Article
The aim of this research is to test about taxpayer’s perception of freelance of tax rate and penalty rate toward tax evasion. The dependent variable in the study was perception of tax evasion. The independent variable research were perception of tax rate and penalty rate. Population in this research is freelance taxpayers who have taxpayment card. The amount of sample used is 100 respondens collected with accidental sampling. Data program using SPSS (Statistical Product and Service Solution) version 18. Analysis method used in this research is multiple linear regression, determination coefficients (R2), and differential test of t-test. The research results showing that tax rate variable has the positive significant influence to tax evasion. Penalty rate has the negative significant influence to tax evasion.
Technical Report
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In many economies, a fragmented and uncoordinated approach exists across the multifarious government bodies responsible for tackling undeclared work and limited integration of social partners, as well as an incomplete range of policy measures used. The aim of this toolkit is to set out the steps required to develop a holistic integrated strategic approach towards undeclared work. The aim of this toolkit is to set out the steps required to make progress towards a holistic integrated strategic approach towards undeclared work. To addresses the three components, the next section analyses the issues involved in adopting the strategic objective of transforming undeclared work into declared work. Developing a whole government coordinated approach is then examined. Section 3 addresses how economies can develop a cross-government coordinated strategy towards undeclared work, section 4 the coordinating of operations, section 5 cross-government cooperation on data mining, sharing and analysis and section 6 the greater involvement of social partners. Attention then turns towards the third and final component of adopting the full range of policy measures available to transform undeclared work into declared work. Section 7 sets out the full range of policy measures available, section 8 discusses implementing more effective sanctions, section 9 improving the risk of detection, section 10 improving the ease and benefits of engaging in declared work, section 11 implementing education and awareness raising campaigns, and section 12 modernising enforcement authorities.
Thesis
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These essays provide arguments and evidence as to circumstances that encourage or hinder cooperation. Chapter 1 theoretically argues that incentives to participation in a cooperative environment can increase participation, but disrupt cooperation itself. Following B´enabou and Tirole’s (2003) crowding-out theory, I propose a model where cooperation is strategically complementary and principals face a trade off between pay and cooperativeness of agents. If such trade off is anticipated by agents, this can lead to multiple equilibria where the informative power of incentives disrupts cooperation. Chapter 2 presents results from a randomised controlled trial in Poland which used reminder letters to promote voluntary compliance among 150,122 taxpayers who declared their Personal Income Tax but had failed to pay by the deadline. Taxpayers were randomly allocated to receive the letter originally used by the authorities or one of nine letters adapted using behavioural design. Among other results, we find that, relative to a control “behavioural” letter, there is a significant negative effect of a “social norm” message informing of the high frequency of compliant taxpayers. There is also a significant negative effect of a “public goods” messages that appeals to cooperation on the taxpayers’ side by reminding them of the role of taxes to support the services provided by the government. In this context, therefore, we do not find evidence of reciprocity or conditional cooperation. Chapter 3 presents results from a lab-in-the-field experiment conducted at the LSE in 2017. Experimental subjects are asked to take part in a two-person team task for an LGBTI charity. The production function exhibits perfect complementarities in individual levels of effort. Subjects are asked to decide whether they want to volunteer their compensation, are then randomly assigned a partner and informed whether their partner volunteereed. I find that being matched with a volunteer increases effort among those attending, in particular those who have reported more interest in working for the cause. Charities are thus particularly affected by the composition of their teams in terms of career choice and motivation.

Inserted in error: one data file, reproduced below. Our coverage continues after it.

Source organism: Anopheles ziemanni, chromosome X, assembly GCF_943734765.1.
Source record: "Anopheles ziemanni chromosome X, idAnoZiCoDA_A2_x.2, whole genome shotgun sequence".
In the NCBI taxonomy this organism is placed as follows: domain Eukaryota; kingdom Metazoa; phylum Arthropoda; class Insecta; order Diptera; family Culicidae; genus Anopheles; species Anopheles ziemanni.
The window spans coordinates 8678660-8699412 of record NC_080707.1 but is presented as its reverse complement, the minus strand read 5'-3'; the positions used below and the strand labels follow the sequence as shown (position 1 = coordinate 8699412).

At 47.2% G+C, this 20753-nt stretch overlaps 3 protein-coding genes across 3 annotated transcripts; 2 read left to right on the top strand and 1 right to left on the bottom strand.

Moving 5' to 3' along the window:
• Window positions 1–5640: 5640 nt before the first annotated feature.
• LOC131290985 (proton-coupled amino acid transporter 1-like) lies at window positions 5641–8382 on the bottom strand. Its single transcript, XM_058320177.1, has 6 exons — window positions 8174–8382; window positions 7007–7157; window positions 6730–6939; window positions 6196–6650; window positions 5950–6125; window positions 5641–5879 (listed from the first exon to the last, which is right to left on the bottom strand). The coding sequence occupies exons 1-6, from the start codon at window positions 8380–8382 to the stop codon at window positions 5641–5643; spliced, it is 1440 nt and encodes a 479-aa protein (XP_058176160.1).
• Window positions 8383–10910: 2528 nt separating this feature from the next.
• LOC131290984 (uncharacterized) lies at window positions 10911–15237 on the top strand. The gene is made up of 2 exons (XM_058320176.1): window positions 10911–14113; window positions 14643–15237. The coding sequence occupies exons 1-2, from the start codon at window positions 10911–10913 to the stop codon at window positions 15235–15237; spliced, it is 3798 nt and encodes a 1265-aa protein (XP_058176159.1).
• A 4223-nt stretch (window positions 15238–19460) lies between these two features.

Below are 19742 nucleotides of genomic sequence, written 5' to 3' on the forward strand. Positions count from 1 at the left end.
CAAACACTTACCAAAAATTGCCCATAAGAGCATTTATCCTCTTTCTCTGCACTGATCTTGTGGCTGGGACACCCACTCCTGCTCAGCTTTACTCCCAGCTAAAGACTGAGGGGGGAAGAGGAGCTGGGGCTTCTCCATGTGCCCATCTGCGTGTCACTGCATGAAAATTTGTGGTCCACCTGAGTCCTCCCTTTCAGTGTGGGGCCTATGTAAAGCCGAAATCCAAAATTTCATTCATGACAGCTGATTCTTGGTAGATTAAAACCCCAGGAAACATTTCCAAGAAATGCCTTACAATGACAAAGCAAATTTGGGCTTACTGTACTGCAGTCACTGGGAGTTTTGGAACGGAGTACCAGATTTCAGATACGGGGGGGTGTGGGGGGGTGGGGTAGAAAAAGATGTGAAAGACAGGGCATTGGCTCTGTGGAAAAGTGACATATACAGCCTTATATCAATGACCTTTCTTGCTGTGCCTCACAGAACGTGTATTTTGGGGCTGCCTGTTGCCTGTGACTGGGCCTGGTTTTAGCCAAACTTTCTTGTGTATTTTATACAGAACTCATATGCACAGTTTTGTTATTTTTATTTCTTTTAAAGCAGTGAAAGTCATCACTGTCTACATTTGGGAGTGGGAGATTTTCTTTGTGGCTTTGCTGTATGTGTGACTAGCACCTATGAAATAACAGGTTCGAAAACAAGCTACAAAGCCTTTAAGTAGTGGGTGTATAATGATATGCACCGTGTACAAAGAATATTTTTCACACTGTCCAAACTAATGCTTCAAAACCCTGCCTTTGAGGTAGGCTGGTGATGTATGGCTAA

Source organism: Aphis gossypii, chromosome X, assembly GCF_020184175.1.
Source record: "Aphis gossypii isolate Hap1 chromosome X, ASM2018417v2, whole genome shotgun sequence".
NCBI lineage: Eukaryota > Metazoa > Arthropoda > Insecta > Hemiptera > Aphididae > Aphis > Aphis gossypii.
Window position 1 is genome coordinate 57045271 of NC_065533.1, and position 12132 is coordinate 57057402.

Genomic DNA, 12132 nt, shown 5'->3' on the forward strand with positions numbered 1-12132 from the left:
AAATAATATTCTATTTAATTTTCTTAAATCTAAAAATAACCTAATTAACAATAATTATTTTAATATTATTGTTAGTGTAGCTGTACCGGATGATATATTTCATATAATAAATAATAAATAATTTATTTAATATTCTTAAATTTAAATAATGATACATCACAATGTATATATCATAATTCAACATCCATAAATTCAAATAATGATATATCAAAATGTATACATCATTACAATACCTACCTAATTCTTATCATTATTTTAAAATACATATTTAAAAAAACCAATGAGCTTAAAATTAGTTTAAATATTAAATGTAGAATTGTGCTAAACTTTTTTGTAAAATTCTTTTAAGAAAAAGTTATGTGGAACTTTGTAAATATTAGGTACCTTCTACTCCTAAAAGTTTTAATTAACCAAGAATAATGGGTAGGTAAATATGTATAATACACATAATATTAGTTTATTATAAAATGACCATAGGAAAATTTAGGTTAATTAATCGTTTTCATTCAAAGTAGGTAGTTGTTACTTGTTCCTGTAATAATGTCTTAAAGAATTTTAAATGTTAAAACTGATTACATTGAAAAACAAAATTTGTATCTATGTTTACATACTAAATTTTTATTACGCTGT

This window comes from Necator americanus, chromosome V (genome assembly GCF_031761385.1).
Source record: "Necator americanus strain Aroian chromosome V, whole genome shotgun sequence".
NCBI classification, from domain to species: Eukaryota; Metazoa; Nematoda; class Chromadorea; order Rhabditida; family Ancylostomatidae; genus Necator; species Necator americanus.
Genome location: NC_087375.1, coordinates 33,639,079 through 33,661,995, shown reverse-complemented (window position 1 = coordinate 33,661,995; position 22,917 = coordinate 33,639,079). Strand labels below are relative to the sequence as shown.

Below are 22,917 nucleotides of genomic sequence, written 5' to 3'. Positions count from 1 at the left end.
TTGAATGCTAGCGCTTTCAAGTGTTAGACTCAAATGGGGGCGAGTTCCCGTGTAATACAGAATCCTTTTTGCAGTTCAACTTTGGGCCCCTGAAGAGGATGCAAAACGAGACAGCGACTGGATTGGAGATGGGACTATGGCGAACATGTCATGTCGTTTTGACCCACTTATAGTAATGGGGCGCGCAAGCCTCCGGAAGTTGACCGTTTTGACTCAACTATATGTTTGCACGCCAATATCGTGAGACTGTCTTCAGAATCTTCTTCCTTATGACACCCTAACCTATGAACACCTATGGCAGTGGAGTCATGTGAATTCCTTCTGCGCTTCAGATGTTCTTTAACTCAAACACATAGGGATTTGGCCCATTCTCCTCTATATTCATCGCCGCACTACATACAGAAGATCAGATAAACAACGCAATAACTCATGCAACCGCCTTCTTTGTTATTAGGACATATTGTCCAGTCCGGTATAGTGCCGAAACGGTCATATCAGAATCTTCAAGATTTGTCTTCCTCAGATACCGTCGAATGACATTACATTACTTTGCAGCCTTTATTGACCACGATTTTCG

Article
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Tax revenue is a vital source of revenue for various governments around the world. Yemen needs improvement inits tax system so as to guarantee stability in the flow of revenue for the purpose and need to finance development. Increase in tax compliance among Small and Medium Enterprise (SMEs) is of utmost importance in this respect. Thus,this is a pilot study which aims to examine the content validity and reliability of the item's pools of the constructs under investigation. Hence, the paper analyses a small aggregate of a sample data in respect of the effect of, tax fairness, peer influence, perception of corruption, tax audit, tax rate, tax penalty and tax compliance costs of SMEs in Yemen on their tax compliance behavior. This study utilized a questionnaire survey in obtaining the required data as well as subjecting the questionnaire at the initial within the realm of content and face validity. The utilizable questionnaires gathered were then analysed for reliability with the application and the deployment of statistical software, the SPSS version 25. The outcome shows that the instruments are valid as well as reliable. Furthermore, the data after the study demonstrates evidence of sufficient constancy. The result has an implication to the existing body of knowledge; other researchers can explore the measurements in different sectors and context around the globe.